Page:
The Commentary on the Hexameron of Pseudo-Eustathius of Antioch was written in by an unknown person between 375 and 500 AD. More than 26 medieval Greek manuscripts exist containing it, all of which give Eustathius of Antioch as the author. The work is supposedly about the Hexameron or the Six Days of Creation. In reality it contains rather more material than this, down to the time of Alexander the Great, all excerpted from earlier Christian writers, and has been titled Liber Chronicorum. It contains material by Alexander Polyhistor, possibly direct. It is also a useful witness for the Bestiary or Physiologus.
The work was discovered in Sicily by Cardinal Gugliemo Sirleto in 1583, who intended to publish it but did not do so. The first and only edition was printed in 1629 by Leo Allatius, with copious notes and a Latin translation, but also many misprints. The text and translation were reprinted by Migne in the Patrologia Graeca vol. 18. No edition has been printed since. No translation exists in any modern language.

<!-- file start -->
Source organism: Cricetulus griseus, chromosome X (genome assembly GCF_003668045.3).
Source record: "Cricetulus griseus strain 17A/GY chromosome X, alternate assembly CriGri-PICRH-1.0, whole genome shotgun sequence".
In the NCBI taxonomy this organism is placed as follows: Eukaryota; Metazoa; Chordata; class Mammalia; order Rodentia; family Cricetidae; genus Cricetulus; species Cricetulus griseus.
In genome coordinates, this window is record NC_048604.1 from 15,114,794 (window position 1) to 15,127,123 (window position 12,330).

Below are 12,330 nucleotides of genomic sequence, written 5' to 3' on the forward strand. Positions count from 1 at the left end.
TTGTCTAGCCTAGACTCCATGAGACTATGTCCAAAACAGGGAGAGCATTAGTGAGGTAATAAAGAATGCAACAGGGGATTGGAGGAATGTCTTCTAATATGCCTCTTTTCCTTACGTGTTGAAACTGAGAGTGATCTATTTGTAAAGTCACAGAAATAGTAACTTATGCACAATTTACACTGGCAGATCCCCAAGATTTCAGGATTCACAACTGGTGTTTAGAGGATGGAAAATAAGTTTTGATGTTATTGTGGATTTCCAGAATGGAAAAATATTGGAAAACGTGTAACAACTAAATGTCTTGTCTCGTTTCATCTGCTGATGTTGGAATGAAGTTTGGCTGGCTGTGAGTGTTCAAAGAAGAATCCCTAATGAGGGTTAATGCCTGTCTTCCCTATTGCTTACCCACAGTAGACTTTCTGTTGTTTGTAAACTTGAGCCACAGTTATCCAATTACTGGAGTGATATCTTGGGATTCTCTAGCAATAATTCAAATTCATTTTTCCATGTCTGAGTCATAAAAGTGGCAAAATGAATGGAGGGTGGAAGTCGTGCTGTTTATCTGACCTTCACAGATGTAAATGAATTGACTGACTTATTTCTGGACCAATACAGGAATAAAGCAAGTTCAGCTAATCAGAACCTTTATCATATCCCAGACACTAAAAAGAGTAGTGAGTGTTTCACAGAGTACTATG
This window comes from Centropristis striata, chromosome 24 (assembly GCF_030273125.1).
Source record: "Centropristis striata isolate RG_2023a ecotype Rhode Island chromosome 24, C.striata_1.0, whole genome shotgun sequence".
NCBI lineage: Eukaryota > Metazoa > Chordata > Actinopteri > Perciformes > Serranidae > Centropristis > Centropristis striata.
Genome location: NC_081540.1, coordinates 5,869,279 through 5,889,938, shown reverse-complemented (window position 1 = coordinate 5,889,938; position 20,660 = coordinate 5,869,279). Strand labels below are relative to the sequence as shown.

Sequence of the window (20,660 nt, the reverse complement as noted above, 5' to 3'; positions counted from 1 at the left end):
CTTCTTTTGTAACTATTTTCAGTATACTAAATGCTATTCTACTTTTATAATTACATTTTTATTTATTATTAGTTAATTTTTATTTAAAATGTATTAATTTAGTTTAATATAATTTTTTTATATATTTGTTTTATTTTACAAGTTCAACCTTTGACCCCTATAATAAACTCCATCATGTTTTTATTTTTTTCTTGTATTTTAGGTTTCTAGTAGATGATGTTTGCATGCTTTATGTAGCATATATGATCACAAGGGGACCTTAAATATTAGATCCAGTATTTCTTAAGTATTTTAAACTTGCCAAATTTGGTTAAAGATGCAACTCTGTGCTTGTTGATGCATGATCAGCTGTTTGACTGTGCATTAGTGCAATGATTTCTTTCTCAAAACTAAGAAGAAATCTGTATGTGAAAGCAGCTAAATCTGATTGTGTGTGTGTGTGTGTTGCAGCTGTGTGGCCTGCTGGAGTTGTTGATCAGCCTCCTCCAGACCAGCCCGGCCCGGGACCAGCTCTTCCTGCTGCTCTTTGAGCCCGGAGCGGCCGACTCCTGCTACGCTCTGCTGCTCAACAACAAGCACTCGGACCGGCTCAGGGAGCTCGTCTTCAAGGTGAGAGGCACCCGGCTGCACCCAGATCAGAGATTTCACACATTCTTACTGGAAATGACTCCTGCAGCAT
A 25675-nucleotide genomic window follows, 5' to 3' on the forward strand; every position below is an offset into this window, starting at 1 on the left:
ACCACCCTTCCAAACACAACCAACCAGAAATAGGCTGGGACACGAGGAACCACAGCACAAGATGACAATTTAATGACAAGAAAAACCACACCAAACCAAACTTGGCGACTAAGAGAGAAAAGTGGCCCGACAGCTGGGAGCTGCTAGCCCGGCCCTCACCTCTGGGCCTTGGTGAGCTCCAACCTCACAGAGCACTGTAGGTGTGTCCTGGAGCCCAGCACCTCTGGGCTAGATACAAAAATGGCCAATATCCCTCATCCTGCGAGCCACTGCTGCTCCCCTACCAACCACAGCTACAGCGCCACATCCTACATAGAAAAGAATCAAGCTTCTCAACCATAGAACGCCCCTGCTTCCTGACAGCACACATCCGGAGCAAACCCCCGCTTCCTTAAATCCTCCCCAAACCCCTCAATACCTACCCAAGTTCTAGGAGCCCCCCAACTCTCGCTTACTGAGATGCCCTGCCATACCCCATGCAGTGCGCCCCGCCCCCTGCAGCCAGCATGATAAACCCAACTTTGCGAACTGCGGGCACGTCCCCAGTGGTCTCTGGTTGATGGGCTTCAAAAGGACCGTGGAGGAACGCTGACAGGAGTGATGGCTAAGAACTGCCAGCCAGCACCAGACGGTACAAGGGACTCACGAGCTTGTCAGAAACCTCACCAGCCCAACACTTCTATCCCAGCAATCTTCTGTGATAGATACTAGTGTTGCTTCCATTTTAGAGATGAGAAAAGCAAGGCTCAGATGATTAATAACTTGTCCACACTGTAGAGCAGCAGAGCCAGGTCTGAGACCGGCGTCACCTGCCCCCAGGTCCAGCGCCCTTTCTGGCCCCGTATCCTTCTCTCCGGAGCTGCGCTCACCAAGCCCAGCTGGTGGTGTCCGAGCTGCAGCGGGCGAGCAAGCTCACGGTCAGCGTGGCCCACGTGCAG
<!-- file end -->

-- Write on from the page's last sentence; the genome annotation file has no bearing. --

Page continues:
A study of the work exists by Friedrich Zoepfl.
The work includes substantial extracts from the Homilies on the Hexameron of Basil the Great, delivered around 370 AD. Eustathius of Antioch was deposed in 330 AD. In addition Eusebius of Caesarea is labelled "holy" in the work, despite being an enemy of Eustathius. These factors mean that the name passed down in the manuscripts as author cannot be right. No other obvious candidate is available.
- Leo Allatius, S. P. N. Eustathii archiepiscopi Antiocheni et martyris in hexahemeron commentarius, Lugduni (1629)
- J.-P. Migne, Patrologia Graeca, vol. 18, cols.707-794.
- F. Zoepfl, Der Kommentar des Pseudo-Eustathius zum Hexameron, Munster (1927).
- Latino Latini, Epistolae..., vol. 2, p. 116.
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